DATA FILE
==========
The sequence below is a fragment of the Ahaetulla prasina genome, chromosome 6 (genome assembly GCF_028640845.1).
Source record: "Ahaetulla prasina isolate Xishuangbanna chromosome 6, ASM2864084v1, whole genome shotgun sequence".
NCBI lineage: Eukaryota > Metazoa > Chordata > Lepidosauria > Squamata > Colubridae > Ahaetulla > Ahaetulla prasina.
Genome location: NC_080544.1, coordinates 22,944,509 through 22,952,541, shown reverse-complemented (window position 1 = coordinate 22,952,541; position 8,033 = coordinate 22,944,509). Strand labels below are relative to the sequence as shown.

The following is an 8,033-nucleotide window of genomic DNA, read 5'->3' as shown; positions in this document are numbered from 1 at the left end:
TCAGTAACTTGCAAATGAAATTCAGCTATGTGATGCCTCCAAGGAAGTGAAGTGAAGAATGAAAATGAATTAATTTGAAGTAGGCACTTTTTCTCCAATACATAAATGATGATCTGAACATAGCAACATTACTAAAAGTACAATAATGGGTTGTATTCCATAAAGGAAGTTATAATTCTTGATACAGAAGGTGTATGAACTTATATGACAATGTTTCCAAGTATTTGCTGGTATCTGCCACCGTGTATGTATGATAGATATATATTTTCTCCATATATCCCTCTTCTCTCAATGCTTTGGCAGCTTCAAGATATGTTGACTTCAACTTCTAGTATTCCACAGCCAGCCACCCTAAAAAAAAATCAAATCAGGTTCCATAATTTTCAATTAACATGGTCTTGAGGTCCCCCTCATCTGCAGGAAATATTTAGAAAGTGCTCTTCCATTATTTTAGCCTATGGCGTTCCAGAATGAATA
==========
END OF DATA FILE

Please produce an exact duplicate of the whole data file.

The sequence below is a fragment of the Ahaetulla prasina genome, chromosome 6 (genome assembly GCF_028640845.1).
Source record: "Ahaetulla prasina isolate Xishuangbanna chromosome 6, ASM2864084v1, whole genome shotgun sequence".
NCBI lineage: Eukaryota > Metazoa > Chordata > Lepidosauria > Squamata > Colubridae > Ahaetulla > Ahaetulla prasina.
Genome location: NC_080544.1, coordinates 22,944,509 through 22,952,541, shown reverse-complemented (window position 1 = coordinate 22,952,541; position 8,033 = coordinate 22,944,509). Strand labels below are relative to the sequence as shown.

The following is an 8,033-nucleotide window of genomic DNA, read 5'->3' as shown; positions in this document are numbered from 1 at the left end:
TCAGTAACTTGCAAATGAAATTCAGCTATGTGATGCCTCCAAGGAAGTGAAGTGAAGAATGAAAATGAATTAATTTGAAGTAGGCACTTTTTCTCCAATACATAAATGATGATCTGAACATAGCAACATTACTAAAAGTACAATAATGGGTTGTATTCCATAAAGGAAGTTATAATTCTTGATACAGAAGGTGTATGAACTTATATGACAATGTTTCCAAGTATTTGCTGGTATCTGCCACCGTGTATGTATGATAGATATATATTTTCTCCATATATCCCTCTTCTCTCAATGCTTTGGCAGCTTCAAGATATGTTGACTTCAACTTCTAGTATTCCACAGCCAGCCACCCTAAAAAAAAATCAAATCAGGTTCCATAATTTTCAATTAACATGGTCTTGAGGTCCCCCTCATCTGCAGGAAATATTTAGAAAGTGCTCTTCCATTATTTTAGCCTATGGCGTTCCAGAATGAATA